I expected to love this more… maybe it will grow on me – never say never. I can take a little longer to fall in love or warm to things… so I’m trying to be patient (not one of my finer qualities).This is the Sydney Jacket by Tessuti Fabrics. Every other blogger in the southern hemisphere seems to have made this (some multiple times), talked about it, considered making it or read about it – OK I’m exaggerating but that’s how it feels! It will be interesting to see if Sydney fever hits our northern hemisphere friends as their winter approaches.
It’s certainly a different jacket pattern with a fresh take on construction techniques. We all love a challenge, so curiosity might get the better of some bloggers – certainly did me!
I loved it as soon as it was released. It’s got all of the perfect ingredients – a slightly deconstructed feel, modern, perfect for layering, exposed seams and of course… draped. It should be my perfect jacket. I’m Sydney born and bred so this was a sentimental make, I adore Sydney but I have lived on my beautiful coastal patch for nearly 15 years now. Maybe the salt and sand has seduced me after all.There are lots of things that I like about this particular style, I love…
- the short sleeves – it’s ideal for those not so cold days, perfect for layering and accessorising
- the seam details
- the pockets
- the length – I love a longer line jacket for when I’m cruising about, they have a bit of flair and drama about them
I think a slightly heavier or more textured fabric might have worked better. I’m not a massive fan of the curved back yoke on me, I feel a little slumped. The lapels feel massive. Yes, I guess I could have fiddled with them for the photos… but this is how they fall on me so that’s how I left them.
This pattern is available as PDF (and printed) and at $10 for a PDF it’s a competitive price. It also comes with an A0 print shop version… which is often a deal clincher for me. My local Xerox shop prints A0 sheets for about $2.50 each. I really can’t stand sticking together A4 sheets and will avoid it whenever possible. It also comes as a ‘print at home’ file option.
The fabric is Italian cashmere coating from The Fabric Store, Brisbane – I can’t go to Brisbane and not go there, lovely store and lovely staff. This is gorgeous fabric that has a beautiful sheen and feels like liquid. If I don’t even up wearing this, I’m hoping to salvage enough fabric from my leftovers and the jacket itself to make a smaller jacket… I’m going to wait.Despite my bellyaching, I really like this pattern and recommend it if you are a little jaded of traditional jacket patterns – or lining, collars and buttons/zippers scare you. It’s fun and interesting to make. Most of the seams are overlapped by 3/8 inch and you sew down the centre of the overlap. The side seams are sewn in a traditional manner. The instructions provide lots of photographs which is helpful. However sometimes the text is on one page & the photo is on the next. It’s not a drama it’s just a couple of times I’d find myself looking at a photograph at the top of the page & reading the text underneath… then realising the associated text was on a previous page. It’s just how I read, nothing wrong with the pattern instructions. I just found flicking between pages for one step threw out my rhythm a little.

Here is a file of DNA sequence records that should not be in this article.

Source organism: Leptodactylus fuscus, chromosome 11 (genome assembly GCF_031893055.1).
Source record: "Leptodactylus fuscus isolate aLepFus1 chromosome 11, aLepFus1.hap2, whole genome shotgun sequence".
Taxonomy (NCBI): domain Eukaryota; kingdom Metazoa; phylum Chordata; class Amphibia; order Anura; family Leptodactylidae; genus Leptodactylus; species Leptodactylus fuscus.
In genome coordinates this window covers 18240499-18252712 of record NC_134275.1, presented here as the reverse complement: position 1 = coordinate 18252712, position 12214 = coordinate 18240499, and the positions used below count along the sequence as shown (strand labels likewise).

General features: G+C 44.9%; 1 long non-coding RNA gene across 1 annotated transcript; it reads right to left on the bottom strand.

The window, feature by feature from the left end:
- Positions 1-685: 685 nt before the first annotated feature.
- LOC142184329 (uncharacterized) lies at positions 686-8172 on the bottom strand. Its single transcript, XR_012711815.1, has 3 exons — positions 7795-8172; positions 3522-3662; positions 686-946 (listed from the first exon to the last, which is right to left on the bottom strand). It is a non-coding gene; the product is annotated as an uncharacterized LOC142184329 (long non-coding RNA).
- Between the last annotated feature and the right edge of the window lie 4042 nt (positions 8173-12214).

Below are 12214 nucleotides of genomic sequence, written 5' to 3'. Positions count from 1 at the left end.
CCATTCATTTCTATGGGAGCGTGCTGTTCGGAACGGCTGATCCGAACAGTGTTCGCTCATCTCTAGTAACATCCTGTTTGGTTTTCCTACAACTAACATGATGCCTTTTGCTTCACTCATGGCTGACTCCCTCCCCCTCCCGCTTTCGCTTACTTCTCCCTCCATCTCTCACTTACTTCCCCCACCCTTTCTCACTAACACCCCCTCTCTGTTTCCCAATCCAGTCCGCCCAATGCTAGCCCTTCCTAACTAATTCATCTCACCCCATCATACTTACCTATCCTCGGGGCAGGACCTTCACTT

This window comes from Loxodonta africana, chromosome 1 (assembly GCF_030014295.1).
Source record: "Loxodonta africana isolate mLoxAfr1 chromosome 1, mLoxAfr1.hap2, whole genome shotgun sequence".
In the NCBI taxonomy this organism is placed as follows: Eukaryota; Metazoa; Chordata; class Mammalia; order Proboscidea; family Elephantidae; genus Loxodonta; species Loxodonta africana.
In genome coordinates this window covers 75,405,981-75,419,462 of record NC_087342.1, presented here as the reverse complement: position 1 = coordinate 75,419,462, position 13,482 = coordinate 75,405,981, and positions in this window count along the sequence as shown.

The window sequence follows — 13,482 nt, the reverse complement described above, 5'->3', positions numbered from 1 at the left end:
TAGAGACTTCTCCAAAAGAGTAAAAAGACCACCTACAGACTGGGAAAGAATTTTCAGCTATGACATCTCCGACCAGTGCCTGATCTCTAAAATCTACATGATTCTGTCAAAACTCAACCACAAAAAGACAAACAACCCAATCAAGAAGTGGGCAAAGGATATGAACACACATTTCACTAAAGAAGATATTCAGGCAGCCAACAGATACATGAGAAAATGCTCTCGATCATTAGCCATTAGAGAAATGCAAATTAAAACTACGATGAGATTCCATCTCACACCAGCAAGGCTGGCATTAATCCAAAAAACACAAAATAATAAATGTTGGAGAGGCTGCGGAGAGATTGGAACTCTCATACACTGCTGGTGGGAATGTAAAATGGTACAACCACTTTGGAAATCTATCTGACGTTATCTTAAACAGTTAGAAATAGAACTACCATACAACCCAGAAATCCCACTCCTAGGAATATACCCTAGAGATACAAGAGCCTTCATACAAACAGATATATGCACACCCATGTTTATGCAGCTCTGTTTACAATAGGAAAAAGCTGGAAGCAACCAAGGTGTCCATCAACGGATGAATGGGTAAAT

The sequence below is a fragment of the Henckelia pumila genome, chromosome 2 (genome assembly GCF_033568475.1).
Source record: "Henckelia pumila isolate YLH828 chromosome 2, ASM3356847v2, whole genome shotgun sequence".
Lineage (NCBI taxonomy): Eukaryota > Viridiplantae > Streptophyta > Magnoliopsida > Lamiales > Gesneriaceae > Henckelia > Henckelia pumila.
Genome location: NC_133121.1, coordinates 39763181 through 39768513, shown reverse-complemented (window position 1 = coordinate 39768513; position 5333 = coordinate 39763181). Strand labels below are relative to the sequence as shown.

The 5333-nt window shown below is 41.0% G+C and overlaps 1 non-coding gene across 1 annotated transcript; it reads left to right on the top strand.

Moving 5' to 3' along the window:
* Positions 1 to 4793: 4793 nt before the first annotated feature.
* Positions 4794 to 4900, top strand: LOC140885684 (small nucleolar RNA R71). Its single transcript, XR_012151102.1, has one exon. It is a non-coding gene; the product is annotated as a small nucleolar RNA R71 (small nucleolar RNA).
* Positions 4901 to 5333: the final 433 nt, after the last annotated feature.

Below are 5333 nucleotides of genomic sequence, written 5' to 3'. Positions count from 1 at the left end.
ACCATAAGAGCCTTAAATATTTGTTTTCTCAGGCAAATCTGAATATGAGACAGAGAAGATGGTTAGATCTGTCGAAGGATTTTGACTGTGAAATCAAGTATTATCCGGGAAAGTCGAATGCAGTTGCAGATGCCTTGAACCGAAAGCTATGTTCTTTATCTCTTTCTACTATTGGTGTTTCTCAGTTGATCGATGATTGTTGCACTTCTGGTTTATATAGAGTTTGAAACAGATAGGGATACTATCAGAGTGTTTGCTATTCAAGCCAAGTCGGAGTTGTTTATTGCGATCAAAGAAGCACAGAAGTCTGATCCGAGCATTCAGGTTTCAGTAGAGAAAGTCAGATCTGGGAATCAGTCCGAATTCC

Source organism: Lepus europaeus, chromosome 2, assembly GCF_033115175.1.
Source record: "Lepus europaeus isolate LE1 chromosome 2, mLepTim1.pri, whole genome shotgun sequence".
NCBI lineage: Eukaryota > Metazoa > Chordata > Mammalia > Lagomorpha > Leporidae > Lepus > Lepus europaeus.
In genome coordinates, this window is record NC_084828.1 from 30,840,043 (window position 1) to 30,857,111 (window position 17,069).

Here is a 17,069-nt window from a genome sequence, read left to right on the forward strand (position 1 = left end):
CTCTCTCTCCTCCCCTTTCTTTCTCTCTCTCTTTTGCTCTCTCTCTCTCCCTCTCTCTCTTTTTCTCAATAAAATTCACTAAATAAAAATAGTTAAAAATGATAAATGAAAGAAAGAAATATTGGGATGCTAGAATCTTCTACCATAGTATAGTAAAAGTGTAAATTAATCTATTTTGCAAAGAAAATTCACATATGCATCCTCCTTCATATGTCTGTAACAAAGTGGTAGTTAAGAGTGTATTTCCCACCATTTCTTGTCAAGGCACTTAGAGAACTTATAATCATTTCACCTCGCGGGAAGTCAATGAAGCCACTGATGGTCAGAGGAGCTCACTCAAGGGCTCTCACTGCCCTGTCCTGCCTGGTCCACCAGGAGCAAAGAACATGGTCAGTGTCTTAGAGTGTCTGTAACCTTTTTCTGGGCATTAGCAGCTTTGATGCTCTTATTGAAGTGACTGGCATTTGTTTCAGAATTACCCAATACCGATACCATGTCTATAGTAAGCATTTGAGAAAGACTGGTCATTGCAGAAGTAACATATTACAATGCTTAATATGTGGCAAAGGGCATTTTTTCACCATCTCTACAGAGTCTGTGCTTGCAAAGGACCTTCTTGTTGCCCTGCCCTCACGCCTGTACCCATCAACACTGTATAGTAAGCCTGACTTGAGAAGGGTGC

There are pockets… not in the side seams… and no welts… oh no, you cut through the front of the jacket piece to gain access… yes, that requires a little bit of faith! And yes, more raw edges. The pockets certainly made for an interesting construction step – I love trying and learning new things.All the edges are raw. So if you hate hems – this is the pattern for you! You do need to keep that in mind when selecting fabric as something that frays will not be suitable. Think boiled/felted wools, neoprene and ponte.
I really enjoyed making this – fun pattern, interesting jacket… Love at first sight doesn’t always happen – how many times have you dreamed of a garment, tried it on RTW and felt slightly deflated? Or felt lukewarm about something and then worn it forever? Well, that happens with sewing as well. This is definitely a case of ‘it’s not you, it’s me’. Great pattern.. perhaps not on me (I feel like the lone blogger *sobs*).Sorry can’t type much more – I’m typing like demented drunk monkey as I managed to sew straight through the pad of my left index finger on Friday morning… twice… yes, it hurt and still hurts – a lot. Funnily enough, I was madly stitching down fused (but not cooperative) stars onto my daughter’s ‘superhero’ tshirt (complete with gold net cape – her special power was ‘kindness and generosity’) so she could read her story to the kindergarten class in character that day.Giselle was thrilled (apart from the bleeding and swearing mother element) as the teacher said that if there was a ‘best dressed award’ it would have been her – more exciting because it was all thought out and designed by her. Superhero daughter status… but right now I’m sewing and typing a lot slower for a while!
There are lots of gorgeous version out there to inspire you…
- FunkBunny (love this colour)
- Sew Unravelled (another glorious colour)
- Made by Mel (featuring the biggest smile!)
- The Stitcher Gatherer (fabulous, just fabulous)
- Thornberry (+ and interesting post about pattern lines and their markets)
- Fadanista (with sleeves)
- Fabric Epiphanies (across the ocean in New Zealand)
- Barbara Jane Made (another great colour)
There’s potential for scoring a part-time job as a windsock at least…